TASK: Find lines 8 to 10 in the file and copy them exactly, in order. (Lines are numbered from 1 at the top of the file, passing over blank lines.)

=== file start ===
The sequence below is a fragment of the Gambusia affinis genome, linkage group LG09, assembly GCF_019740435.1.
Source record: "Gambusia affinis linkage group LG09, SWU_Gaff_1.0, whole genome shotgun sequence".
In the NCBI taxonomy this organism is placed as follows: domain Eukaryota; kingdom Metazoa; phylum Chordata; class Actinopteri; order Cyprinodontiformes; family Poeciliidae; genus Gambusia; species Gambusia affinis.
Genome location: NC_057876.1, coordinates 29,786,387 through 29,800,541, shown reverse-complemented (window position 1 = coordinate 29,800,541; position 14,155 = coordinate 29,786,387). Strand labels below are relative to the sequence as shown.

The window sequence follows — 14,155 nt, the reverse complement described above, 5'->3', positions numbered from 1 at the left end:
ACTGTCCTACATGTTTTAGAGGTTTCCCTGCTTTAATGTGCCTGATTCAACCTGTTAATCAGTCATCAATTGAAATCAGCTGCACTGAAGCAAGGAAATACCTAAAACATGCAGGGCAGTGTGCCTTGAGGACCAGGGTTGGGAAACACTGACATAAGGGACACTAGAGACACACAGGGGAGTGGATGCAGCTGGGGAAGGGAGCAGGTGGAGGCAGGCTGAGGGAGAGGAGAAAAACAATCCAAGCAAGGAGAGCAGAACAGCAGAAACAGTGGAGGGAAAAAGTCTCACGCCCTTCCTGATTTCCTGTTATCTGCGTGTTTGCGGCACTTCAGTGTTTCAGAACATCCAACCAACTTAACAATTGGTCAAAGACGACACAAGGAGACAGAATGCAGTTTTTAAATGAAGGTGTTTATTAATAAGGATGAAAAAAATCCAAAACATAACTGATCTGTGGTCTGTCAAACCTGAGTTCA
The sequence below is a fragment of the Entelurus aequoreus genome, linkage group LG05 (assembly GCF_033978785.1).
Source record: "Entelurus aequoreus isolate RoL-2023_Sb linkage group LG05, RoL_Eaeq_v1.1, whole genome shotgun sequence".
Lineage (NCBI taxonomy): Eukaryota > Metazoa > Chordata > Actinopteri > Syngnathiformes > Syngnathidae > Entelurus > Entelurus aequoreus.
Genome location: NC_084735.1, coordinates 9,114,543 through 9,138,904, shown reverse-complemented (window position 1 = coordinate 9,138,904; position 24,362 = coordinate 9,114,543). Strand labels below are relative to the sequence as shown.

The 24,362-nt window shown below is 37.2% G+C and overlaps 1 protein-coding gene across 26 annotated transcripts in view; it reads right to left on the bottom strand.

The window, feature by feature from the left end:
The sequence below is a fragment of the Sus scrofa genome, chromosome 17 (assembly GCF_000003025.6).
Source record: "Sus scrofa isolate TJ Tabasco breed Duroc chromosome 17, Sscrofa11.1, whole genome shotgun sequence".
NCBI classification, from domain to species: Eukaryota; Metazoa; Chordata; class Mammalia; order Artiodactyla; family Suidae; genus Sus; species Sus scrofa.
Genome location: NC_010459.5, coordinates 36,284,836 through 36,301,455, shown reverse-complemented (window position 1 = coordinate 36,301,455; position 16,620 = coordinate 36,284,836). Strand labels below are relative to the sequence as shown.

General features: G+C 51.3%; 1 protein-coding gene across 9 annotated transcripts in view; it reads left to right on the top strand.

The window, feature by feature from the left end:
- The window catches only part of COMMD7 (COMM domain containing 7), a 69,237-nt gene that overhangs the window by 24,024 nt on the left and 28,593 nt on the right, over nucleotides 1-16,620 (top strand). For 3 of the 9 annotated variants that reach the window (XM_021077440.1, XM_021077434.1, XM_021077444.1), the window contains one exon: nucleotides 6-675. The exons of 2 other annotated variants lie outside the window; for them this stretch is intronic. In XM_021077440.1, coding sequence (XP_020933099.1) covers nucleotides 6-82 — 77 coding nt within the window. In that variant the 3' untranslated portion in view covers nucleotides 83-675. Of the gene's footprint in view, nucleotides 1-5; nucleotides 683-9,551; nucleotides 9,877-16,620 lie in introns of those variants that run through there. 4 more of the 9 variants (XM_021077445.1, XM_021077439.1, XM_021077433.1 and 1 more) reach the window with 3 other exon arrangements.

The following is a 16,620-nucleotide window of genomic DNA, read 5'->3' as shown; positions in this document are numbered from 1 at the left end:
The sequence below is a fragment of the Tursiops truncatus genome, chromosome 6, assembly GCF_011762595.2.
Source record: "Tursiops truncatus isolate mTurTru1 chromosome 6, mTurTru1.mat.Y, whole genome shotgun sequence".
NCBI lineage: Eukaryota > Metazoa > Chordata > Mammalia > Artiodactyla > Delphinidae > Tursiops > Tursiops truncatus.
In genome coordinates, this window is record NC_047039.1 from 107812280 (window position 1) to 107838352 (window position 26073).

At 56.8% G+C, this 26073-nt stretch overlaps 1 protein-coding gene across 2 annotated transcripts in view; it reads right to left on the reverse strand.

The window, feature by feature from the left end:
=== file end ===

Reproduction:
Source record: "Entelurus aequoreus isolate RoL-2023_Sb linkage group LG05, RoL_Eaeq_v1.1, whole genome shotgun sequence".
Lineage (NCBI taxonomy): Eukaryota > Metazoa > Chordata > Actinopteri > Syngnathiformes > Syngnathidae > Entelurus > Entelurus aequoreus.
Genome location: NC_084735.1, coordinates 9,114,543 through 9,138,904, shown reverse-complemented (window position 1 = coordinate 9,138,904; position 24,362 = coordinate 9,114,543). Strand labels below are relative to the sequence as shown.